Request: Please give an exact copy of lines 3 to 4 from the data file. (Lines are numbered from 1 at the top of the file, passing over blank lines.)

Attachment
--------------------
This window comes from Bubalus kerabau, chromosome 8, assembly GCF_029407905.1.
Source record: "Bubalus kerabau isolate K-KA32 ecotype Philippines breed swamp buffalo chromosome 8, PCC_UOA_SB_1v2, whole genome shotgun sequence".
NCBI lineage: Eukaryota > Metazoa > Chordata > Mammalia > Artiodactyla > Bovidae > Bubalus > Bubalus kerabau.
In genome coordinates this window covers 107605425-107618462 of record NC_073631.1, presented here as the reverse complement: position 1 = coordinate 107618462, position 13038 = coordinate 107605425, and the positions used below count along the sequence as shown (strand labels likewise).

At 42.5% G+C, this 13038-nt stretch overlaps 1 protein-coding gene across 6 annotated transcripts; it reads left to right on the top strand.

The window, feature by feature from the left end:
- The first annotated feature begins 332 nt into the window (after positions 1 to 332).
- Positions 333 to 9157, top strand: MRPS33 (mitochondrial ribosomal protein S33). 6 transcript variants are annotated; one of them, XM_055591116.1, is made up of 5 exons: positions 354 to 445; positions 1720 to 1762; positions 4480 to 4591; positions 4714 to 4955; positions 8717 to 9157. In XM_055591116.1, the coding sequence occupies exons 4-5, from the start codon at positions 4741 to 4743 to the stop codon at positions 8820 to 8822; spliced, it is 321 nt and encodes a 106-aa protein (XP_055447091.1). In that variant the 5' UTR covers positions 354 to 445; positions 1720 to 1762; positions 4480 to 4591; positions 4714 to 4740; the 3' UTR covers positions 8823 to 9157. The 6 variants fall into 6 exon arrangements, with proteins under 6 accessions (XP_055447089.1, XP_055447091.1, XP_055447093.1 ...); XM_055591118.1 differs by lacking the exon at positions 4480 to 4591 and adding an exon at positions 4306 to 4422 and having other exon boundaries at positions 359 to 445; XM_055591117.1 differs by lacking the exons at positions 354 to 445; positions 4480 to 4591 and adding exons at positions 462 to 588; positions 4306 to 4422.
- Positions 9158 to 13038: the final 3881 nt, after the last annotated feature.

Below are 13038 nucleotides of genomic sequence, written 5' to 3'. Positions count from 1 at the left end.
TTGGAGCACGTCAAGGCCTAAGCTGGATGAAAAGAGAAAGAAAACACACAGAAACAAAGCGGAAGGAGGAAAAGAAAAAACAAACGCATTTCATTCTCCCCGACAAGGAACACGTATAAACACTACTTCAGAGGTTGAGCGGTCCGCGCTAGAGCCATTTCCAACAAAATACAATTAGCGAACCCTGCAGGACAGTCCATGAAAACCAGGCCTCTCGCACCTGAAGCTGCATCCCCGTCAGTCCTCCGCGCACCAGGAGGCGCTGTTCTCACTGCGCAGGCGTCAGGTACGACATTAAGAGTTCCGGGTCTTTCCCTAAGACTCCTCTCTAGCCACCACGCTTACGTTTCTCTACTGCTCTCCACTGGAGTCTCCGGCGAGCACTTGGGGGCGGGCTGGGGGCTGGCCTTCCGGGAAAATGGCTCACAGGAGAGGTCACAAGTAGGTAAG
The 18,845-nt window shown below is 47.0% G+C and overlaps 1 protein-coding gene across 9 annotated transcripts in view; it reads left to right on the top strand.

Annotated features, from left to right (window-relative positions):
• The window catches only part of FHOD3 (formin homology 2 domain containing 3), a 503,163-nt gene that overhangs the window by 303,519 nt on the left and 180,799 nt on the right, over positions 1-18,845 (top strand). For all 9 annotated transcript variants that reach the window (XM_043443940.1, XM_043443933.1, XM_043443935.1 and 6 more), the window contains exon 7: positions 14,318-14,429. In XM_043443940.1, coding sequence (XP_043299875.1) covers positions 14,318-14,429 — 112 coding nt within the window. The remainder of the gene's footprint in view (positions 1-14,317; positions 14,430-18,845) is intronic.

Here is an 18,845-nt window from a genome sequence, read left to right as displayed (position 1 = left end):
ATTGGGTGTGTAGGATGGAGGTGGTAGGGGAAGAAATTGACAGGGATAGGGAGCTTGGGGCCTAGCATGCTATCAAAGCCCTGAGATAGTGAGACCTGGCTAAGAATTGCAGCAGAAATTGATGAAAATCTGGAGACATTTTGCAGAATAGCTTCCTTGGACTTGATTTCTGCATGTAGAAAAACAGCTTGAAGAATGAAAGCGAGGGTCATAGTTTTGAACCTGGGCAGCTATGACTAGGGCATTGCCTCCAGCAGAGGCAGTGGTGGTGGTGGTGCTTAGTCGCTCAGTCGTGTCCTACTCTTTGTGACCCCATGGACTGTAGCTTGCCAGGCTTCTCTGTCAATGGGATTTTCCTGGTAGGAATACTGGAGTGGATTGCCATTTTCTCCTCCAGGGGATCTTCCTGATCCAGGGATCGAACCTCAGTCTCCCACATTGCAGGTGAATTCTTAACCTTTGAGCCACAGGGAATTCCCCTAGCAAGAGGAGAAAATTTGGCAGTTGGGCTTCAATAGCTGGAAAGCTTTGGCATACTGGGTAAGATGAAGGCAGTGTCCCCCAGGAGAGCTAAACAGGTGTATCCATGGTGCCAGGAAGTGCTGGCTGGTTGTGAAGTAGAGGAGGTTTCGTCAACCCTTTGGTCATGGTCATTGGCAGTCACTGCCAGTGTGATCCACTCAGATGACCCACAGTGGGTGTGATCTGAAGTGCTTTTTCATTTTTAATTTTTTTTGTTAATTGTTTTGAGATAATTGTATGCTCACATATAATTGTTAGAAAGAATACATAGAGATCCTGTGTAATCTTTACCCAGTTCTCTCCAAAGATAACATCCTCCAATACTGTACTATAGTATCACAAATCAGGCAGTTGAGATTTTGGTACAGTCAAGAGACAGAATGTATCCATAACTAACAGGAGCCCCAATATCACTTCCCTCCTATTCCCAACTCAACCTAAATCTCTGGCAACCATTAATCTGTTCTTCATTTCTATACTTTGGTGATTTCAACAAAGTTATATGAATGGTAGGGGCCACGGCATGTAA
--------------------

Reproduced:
NCBI lineage: Eukaryota > Metazoa > Chordata > Mammalia > Artiodactyla > Bovidae > Bubalus > Bubalus kerabau.
In genome coordinates this window covers 107605425-107618462 of record NC_073631.1, presented here as the reverse complement: position 1 = coordinate 107618462, position 13038 = coordinate 107605425, and the positions used below count along the sequence as shown (strand labels likewise).